So to the main event, the one we’d all been waiting for, time to put foot to pedal and challenge for the OWMTBC overall. Bikes had been assessed, now it was the riding which would be the decider, Ben and I were confident we could put in a good show…

There was something surreal about sitting in the corner of a field surrounded by a group of slightly eccentric looking predominantly lycra clad men (luckily punctuated with a smattering of women to help make us look slightly less questionable, or indeed arrestable). Ed Edwards was the man with the plan, with the help of his trusty course setters he had hatched a plan to truly test the riding credentials of the OWMTBC crew. Basically, I’ll slow down if this gets too complicated, you ride around some tape and pick up items of veg off a wheelie bin while your partner puts them back on said refuse disposal apparatus. Oh yeah, and as you negotiate your way back into the Orange start gate, you head-butt a bell for no other reason other than the hilarity of watching people grimace. The scoring system, who knows…

Ben and I performed averagely at best; I have a feeling points were deducted for our non-period dress and a lack of flair in performing the task. We did our best but being the third or fourth team, we didn’t have the advantage of watching many runs to properly plan our lines, this was all deadly serious. Then to the more orthodox riding; first a hill climb to separate the wheat from the chaff in a test of mental and physical attrition. To some this was a climb of massive proportions requiring dexterity and gall, for others, more of a pedal up a short tarmac climb…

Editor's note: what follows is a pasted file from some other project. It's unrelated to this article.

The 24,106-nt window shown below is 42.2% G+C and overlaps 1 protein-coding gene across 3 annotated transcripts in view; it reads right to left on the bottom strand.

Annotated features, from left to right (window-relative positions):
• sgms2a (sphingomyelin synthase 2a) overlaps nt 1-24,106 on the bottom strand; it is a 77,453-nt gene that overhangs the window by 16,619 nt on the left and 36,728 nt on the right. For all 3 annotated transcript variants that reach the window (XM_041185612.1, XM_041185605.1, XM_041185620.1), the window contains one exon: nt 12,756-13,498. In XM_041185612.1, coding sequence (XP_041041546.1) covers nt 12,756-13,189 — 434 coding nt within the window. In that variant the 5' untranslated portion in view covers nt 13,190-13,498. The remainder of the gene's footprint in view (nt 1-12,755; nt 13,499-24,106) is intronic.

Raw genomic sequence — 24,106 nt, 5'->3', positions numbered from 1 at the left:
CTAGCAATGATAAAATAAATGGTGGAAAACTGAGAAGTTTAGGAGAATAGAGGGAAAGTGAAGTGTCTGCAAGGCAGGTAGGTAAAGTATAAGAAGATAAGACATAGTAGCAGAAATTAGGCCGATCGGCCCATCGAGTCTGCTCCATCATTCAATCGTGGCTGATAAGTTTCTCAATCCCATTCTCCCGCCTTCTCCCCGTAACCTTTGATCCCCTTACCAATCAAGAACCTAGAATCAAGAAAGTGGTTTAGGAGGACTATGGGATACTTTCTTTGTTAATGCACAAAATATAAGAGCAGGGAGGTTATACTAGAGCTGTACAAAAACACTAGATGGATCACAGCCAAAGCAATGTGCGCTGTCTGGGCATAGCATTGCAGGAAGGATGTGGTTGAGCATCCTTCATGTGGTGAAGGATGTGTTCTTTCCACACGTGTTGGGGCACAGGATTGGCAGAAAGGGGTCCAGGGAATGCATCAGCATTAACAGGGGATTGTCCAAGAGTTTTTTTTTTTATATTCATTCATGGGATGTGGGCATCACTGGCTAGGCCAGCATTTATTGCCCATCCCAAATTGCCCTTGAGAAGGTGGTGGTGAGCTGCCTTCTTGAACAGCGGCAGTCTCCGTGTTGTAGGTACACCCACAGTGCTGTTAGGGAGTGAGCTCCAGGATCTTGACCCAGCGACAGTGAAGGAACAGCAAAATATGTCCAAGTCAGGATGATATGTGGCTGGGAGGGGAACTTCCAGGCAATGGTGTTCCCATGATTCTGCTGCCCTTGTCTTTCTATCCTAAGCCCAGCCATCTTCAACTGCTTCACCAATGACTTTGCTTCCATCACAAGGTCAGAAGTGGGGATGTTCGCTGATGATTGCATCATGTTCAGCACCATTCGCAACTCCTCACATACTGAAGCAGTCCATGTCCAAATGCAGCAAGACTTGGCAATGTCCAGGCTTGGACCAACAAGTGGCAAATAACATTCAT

Points were totted up and it was time for the main event, the first of the XC stages designed to test fitness and technical ability around a large section of the Betws-y-coed man-made trail. No problem, Ben and I smashed the first climb, our retro beasties were charging up the climb like the 22.2lb early-90s dream machines they were. I rode a Vit-T last raced by Orange co-founder Steve Wade, Ben borrowed a bike from the Orange aficionado and bike addict, John Herring (check the video to hear more from John – top guy). Climb slayed, we hit the descent, the area we both knew we would excel and destroy our retro fluro friends. Bang! Damn those green team issue Michelin ‘Wild Slippers’ – it seems there’s more skill than meets the eye to this retro bike riding, you have to account for the fact they’re pretty rubbish…